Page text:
affected twins with CFS and ICF" (1). They then reference both the Fukuda et al criteria (2), and Reeves et al criteria (3), though I believe the latter in error, as the actual Reeves et al criteria were apprently produced in 2005 (4). Perhaps the authors could clarify whether this is the case.

Both criteria have been critiqued for their inclusion of non-neurological and psychological symptoms and exclusion of neurological symptoms (5), in opposition to the 'Canadian' clinical criteria (6) for ME/CFS, which has recently been
produced as research criteria (7) . The Reeves et al criteria have come under particular criticism for their methodology in defining 'CFS' patients as suffering fatigue and psychological symptoms only, and excluding patients with neurological symptoms (5). The Canadian Criteria have also been demonstrated in a further study to identify ME/CFS patients with significant differences from Fukuda defined 'CFS' patients (8) . That idiopathic chronic fatigue is a different illness entity to chronic fatigue syndrome (which is used as a synonym for the WHO ICD-10 stated neurological condition Myalgic Encephalomyelitis (at G93.3) has been acknowledged, by the WHO themselves (9), and by the American Medical Association (10).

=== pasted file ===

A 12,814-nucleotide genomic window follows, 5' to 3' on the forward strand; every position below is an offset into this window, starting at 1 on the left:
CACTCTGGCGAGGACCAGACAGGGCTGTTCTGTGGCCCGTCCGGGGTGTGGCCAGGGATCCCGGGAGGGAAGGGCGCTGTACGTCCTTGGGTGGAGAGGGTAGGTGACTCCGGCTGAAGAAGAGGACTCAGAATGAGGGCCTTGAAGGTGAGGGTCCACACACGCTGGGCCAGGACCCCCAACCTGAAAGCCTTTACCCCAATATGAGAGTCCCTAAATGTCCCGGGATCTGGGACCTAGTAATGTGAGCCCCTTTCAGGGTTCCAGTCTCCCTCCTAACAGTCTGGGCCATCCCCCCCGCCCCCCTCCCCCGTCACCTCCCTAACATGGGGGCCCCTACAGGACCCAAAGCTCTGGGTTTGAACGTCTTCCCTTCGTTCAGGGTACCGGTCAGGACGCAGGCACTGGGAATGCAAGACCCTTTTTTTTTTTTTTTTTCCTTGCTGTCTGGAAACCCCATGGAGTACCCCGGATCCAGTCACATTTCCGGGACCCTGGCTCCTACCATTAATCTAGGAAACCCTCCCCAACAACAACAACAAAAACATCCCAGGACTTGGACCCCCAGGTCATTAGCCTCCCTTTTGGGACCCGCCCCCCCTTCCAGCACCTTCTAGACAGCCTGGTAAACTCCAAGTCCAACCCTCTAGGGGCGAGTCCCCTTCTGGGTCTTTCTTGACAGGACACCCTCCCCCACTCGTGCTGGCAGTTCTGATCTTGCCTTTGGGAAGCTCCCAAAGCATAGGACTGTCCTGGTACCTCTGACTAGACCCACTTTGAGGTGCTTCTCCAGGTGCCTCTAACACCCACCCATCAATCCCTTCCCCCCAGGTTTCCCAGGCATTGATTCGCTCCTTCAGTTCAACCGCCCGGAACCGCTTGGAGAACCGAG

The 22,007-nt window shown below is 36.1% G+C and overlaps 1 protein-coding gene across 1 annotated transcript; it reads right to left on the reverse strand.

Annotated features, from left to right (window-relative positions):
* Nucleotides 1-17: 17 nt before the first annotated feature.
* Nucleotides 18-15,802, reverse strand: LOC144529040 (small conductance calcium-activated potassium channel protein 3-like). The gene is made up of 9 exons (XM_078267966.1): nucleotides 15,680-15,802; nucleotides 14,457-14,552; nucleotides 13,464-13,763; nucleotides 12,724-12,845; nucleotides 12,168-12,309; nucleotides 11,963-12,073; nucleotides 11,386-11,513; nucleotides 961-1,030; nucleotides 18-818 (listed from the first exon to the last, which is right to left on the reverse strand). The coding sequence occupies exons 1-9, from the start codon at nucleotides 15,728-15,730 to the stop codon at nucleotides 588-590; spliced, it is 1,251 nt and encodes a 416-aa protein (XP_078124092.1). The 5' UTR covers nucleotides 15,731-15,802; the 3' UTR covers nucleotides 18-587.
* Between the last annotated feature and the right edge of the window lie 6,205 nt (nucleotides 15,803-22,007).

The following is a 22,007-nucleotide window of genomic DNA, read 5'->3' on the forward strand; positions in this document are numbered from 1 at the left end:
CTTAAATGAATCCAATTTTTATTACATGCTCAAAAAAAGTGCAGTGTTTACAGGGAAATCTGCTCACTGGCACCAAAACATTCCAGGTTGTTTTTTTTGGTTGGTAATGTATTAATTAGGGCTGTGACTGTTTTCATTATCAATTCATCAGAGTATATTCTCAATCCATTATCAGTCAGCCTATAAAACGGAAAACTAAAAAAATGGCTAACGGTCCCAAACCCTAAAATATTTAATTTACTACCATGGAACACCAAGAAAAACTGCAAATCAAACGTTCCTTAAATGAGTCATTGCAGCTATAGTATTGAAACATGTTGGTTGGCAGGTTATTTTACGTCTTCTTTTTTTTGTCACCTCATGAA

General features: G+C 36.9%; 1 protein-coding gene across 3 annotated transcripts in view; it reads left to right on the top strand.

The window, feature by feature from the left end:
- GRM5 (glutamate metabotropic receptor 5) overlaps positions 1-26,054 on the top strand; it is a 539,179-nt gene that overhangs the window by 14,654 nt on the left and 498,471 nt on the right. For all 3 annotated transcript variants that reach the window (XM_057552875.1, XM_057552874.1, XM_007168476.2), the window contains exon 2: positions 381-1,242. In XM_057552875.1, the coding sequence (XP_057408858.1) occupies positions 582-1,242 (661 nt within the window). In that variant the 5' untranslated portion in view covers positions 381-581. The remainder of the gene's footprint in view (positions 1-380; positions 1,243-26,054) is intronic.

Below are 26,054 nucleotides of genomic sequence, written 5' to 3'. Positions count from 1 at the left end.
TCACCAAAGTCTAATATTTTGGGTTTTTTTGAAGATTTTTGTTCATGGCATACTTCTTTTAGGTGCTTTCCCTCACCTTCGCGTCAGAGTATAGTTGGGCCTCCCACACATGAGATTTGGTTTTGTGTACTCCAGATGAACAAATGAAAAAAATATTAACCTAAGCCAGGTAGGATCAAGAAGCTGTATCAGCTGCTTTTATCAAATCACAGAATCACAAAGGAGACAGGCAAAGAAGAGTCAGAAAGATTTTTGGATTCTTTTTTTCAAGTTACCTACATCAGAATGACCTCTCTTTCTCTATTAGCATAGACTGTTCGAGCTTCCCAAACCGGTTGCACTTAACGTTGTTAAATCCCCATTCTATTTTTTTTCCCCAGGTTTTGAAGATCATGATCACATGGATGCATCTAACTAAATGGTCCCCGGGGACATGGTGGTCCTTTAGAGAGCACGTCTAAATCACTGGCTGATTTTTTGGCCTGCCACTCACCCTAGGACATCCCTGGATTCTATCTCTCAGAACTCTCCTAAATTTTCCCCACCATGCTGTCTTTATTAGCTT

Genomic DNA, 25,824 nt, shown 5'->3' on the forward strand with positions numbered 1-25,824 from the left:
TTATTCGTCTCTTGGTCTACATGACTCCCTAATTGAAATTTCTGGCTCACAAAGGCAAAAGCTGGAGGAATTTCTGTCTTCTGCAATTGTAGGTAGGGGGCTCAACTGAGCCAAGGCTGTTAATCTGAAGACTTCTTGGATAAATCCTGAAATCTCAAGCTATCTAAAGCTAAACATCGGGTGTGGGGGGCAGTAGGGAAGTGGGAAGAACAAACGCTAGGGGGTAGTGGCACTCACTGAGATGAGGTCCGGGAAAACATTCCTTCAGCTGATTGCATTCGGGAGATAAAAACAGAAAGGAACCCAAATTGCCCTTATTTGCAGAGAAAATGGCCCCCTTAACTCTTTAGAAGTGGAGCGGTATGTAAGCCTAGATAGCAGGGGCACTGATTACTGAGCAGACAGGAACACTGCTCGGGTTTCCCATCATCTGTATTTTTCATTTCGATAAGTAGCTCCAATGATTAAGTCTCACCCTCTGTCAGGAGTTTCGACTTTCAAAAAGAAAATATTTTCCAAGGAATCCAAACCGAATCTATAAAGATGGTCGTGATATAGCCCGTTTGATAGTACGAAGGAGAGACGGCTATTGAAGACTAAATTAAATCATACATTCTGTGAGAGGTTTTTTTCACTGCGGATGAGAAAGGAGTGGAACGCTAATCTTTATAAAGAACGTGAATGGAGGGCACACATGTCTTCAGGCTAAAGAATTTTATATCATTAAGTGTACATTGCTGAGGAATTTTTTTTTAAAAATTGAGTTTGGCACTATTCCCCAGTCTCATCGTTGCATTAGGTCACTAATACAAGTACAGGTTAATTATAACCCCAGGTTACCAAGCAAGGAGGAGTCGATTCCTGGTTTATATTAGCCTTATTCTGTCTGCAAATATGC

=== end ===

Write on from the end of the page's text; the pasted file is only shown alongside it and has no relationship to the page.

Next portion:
With this in mind, I ask these questions of the authors:

1. Of the patients defined as 'idiopathic chronic fatigue' sufferers, how many were defined as such by Fukuda criteria, and how many by Reeves criteria, as such?

2. Of the patients defined as 'chronic fatigue syndrome' sufferers, how many were defined as such by Fukuda criteria, and how many by Reeves criteria, as such?

3. Why did the authors not acknowledge, as part of their discussion, the problem of the differences in criteria identification of chronic fatigue syndrome patients, including the issue of neurological symptoms identified by the

'Canadian' criteria, and how these may differ to patients identified as 'CFS' under other criteria? Since the Canadian criteria have been available since 2003, and further validation work has been produced, it is problematic that these
criteria, and the methodological problems thrown up by the discordancy of the different criteria, were not even mentioned. At the very least this should have been discussed in a 'limitations' of study' section, for example, to acknowledge that 'Canadian' defined patients were not part of this cohort.

REFERENCES